Putting together a new office building that meets the U.S. Green Building Council's eco-standards is no snap. So imagine the chore of retrofitting a 1980s headquarters that was never designed to get a green imprimatur in the first place. At McDonald's (MCD), as it's turned out, it wasn't that hard after all. Indeed, the whole effort cost just $150,000.
The fast-food company's head office in Oak Brook, Ill., was awarded the platinum level of the building council's Leadership in Energy and Environmental Design (LEED) certification on Apr. 22. Only 126 buildings worldwide hold this, the highest status, which is based on such factors as energy and water consumption, environmental impact, and indoor conditions. Of them, the council says, just 16 others were retrofits.
LEED certification is more than a beauty-pageant crown for McDonald's. The $23.5 billion company expects to earn back its outlays within a year. "There's a clear return on investment here," notes Joseph Endress, vice-president of facilities and systems, who oversaw the LEED project. "It's sort of a no-brainer to make these investments."
A Head Start, in Retrospect
Refurbishing older buildings to LEED standards can easily cost more than $1 million. Among the labor-intensive expenses: replacing less-efficient lighting and heating and cooling systems.
McDonald's got off cheap because its headquarters already had much of what's on the LEED checklist. The company's heavily wooded 88-acre campus in suburban Chicago includes two creek-fed ponds that supply all the irrigation for landscaping, conserving drinking water. Its three-story main building, which covers 380,000 square feet, has an open floor plan, allowing sunlight from floor-to-ceiling windows and skylights to reach interior cubicles, reducing the need for artificial light.
In addition, the 875-employee headquarters has three levels of underground parking for 950 cars. While the campus has surface parking lots for visitors and for its adjunct buildings—Hamburger University and a Hyatt Hotel are also on the grounds—the garage parking means less storm-water runoff and reflected heat from the summer sun. The LEED judges prefer garages because they lessen impact on the environment.
But to go for platinum, Endress and his team had to do more than rely on the original 1988 design of its campus, by Chicago architect Dirk Lohan of Lohan Associates. The company replaced old fluorescent light fixtures with new ones that are adjustable, so that lights can be dimmed by 50% during sunny days. It also installed ceiling tiles that reflect light better.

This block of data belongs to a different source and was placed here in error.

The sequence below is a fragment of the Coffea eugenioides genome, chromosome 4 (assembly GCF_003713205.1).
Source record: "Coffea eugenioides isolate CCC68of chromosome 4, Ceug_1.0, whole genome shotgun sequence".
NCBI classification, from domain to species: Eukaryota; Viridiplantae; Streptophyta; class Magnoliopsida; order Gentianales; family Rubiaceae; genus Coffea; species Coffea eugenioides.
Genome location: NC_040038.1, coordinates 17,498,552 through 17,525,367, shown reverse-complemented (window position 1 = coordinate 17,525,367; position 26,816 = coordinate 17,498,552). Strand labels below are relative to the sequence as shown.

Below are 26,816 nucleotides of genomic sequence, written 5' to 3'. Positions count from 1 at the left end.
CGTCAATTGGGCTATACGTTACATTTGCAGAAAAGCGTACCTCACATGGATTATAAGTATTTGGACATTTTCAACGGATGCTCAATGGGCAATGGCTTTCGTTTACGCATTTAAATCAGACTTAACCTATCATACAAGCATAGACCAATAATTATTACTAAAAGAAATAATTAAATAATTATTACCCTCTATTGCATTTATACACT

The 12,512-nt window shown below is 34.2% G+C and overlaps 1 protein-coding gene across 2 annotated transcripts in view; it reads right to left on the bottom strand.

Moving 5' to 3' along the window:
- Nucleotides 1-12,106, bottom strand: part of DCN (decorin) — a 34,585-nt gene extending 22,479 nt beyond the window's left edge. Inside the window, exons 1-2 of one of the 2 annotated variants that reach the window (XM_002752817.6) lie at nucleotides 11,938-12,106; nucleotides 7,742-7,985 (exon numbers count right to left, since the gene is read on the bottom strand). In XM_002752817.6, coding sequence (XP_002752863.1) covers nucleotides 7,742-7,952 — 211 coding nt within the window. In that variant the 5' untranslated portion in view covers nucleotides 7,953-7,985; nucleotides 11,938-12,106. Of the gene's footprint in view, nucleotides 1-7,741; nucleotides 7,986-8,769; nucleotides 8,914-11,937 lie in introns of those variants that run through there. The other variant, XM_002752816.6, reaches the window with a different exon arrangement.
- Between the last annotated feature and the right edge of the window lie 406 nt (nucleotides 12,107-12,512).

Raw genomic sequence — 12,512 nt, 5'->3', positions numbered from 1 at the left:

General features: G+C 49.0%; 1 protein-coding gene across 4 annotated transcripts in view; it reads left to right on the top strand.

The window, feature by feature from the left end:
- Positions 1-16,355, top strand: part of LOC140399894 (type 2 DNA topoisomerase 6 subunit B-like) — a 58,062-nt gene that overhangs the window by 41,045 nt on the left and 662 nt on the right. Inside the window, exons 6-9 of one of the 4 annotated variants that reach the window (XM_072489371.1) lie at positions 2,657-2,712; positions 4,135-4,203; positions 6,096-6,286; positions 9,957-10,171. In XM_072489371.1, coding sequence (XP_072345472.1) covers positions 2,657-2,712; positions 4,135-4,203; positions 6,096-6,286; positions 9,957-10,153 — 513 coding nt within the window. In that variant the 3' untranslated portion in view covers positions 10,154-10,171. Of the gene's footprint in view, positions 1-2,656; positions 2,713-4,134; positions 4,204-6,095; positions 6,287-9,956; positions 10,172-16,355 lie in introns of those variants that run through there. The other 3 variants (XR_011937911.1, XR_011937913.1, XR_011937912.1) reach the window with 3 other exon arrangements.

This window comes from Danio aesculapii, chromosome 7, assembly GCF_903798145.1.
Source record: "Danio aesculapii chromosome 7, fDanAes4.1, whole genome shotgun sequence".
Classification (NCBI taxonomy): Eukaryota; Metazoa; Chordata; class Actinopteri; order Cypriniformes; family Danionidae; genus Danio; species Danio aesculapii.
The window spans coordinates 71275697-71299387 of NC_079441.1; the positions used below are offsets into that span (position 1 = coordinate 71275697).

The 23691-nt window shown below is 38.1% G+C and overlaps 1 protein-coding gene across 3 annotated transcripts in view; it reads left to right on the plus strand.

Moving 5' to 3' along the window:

Lighting: Choosing LED Over CFL
The remodeling was disruptive: Over six weeks last summer, employees had to work from different areas or from home. But the changes helped cut McDonald's electricity usage by 8% last year.
In updating the office interior, Endress rejected one popular energy-saving device—compact fluorescent lamps (CFLs). While these lights last much longer than incandescent bulbs, McDonald's had learned from experiments at its restaurants that LED lighting performs even better, with lifespans of up to 12 years. So Endress decided to skip CFLs and, over the next three years, will swap out incandescent fixtures for LEDs instead. Because LEDs cost more, the upfront expenditures will be greater. But the return on investment should be, too.
Endress also wants to do more to reduce waste. Already, the company turns frying oil from its in-office McDonald's restaurant and test kitchen into biofuel for its shuttle-van service. McDonald's also recycled 31 tons of scrap metal and 128 tons of paper from headquarters in 2008. To curb the outflow, the company took an employee suggestion and has stopped offering throwaway cups on Fridays. Instead, coffee drinkers are urged to use company-issued thermal cups.
McDonald's also issues citations to employees who dump food scraps or other garbage in blue recycle baskets. How many employees have been cited? "Not that many," says Endress. Most everyone, he adds, is into the cause.
Arndt is editor of BusinessWeek's innovation and design coverage, overseeing its Innovation channel as well as the magazine's quarterly IN: Inside Innovation section.